MDX is an incredible toolkit that allows you to write JSX in your Markdown files; creating opportunities for more dynamic and interactive experiences in your content. An example of how MDX could be used:
When I transitioned this site over to MDX, I immediately went to work creating a better Code component, and slew of shortcodes that allowed me to remove a few remark plugins I wanted to bring in-house.
Storing additional types of data in Markdown frontmatter is a pretty common-practice; especially with CMS solutions like Netlify CMS. This allows us seperate out chunks you may want to present in different ways - like so:
But - what if you have Markdown content within your frontmatter - or better yet, MDX?
Solutions within Gatsby for normal Markdown frontmatter previously led me down the path of creating a runtime component to parse the Markdown strings that would be queried on the frontend:
The upside to this method was that I could add as many remark plugins as needed - with the obvious downside being the bloat it would add to our bundle. The other downer was gatsby-remark-* plugins that may have additional logic inside of gatsby-browser.js and gatsby-ssr.js wouldn't be accessible in this component. This implementation was never ideal.
With MDX thrown in the mix, @mdx-js/runtime was closer to a plugin 'n play solution, but with the downside of being quite large and not recommended for most usecases.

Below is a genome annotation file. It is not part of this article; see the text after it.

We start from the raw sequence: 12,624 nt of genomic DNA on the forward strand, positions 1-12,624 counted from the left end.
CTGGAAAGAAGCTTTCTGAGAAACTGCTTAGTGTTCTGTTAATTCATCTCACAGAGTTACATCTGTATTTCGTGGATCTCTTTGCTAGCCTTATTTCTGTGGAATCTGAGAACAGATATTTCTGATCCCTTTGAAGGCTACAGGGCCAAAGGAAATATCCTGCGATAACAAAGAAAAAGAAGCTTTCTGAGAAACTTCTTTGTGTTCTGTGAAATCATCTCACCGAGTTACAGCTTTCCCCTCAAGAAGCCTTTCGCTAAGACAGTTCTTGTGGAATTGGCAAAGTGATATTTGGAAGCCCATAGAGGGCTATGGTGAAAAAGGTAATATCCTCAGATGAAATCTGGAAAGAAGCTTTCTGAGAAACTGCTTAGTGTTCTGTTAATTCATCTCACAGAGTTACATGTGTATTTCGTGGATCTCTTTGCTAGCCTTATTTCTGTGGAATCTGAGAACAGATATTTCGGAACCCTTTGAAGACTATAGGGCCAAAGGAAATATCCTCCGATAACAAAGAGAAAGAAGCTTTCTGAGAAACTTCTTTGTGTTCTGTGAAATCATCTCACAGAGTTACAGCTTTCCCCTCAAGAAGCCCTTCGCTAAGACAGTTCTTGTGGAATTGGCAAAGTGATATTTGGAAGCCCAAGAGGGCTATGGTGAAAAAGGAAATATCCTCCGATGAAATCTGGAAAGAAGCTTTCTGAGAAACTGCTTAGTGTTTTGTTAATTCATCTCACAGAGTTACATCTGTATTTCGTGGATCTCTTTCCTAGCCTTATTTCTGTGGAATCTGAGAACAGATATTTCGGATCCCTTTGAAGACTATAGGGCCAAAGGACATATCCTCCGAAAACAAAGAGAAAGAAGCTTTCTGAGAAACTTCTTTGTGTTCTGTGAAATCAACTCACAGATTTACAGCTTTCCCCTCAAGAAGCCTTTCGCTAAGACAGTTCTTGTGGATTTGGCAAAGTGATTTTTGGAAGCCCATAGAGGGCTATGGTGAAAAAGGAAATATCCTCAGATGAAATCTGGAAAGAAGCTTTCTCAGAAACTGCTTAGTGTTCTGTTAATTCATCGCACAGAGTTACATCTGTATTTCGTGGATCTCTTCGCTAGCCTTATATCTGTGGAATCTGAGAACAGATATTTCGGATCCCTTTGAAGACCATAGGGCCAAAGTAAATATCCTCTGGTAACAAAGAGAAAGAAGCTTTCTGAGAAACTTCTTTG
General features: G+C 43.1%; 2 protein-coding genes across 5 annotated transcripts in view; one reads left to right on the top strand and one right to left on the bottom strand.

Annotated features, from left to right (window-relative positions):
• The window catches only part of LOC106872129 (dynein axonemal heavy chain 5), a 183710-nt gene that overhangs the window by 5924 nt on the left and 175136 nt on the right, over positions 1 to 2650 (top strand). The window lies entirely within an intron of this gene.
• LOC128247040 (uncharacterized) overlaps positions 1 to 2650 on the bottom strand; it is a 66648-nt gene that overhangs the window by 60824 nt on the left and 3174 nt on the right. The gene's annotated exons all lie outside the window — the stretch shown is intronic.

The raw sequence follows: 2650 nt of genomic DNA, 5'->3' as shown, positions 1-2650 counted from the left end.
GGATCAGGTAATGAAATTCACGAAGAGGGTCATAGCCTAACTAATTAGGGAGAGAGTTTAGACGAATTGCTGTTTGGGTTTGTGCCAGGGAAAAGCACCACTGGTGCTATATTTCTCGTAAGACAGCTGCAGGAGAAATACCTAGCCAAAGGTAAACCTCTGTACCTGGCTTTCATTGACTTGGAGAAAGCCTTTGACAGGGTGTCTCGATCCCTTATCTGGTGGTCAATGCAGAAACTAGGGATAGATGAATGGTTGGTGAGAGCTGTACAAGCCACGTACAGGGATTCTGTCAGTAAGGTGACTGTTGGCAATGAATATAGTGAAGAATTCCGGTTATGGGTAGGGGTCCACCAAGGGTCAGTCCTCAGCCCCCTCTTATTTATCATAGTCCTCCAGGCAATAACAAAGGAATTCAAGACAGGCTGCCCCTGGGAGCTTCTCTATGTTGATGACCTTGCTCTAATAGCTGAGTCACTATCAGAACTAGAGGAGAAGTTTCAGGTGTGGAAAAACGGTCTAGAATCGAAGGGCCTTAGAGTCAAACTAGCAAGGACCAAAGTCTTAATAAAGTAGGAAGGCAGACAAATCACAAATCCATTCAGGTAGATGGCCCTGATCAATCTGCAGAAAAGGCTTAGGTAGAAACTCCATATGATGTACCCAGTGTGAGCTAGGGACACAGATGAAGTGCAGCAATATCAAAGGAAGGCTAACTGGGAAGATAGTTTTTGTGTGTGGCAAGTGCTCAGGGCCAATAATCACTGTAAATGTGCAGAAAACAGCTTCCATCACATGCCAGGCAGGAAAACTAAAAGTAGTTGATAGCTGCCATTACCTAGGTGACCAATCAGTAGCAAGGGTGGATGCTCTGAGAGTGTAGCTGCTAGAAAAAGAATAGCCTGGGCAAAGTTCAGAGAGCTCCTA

After struggling with a few different suggestions across the Gatsby community, I came across a method that was straight-forward and easy to extend - enter createSchemaCustomization. This allows us to customize Gatsby’s GraphQL schema by creating type definitions, field extensions or adding third-party schemas.
The above functionality does a few things:
Creates a new, mdx field extension that automatically attaches the MDX internals to the fields it is assigned to.
Funnels our type definitions down to our specific items frontmatter field.
Assigns the newly created mdx field to our value; which is what we want transformed into MDX.
When querying this data with Gatsby's built-in graphiql tool, what's returned is the transformed body content, ready to be consumed by <MDXRenderer />.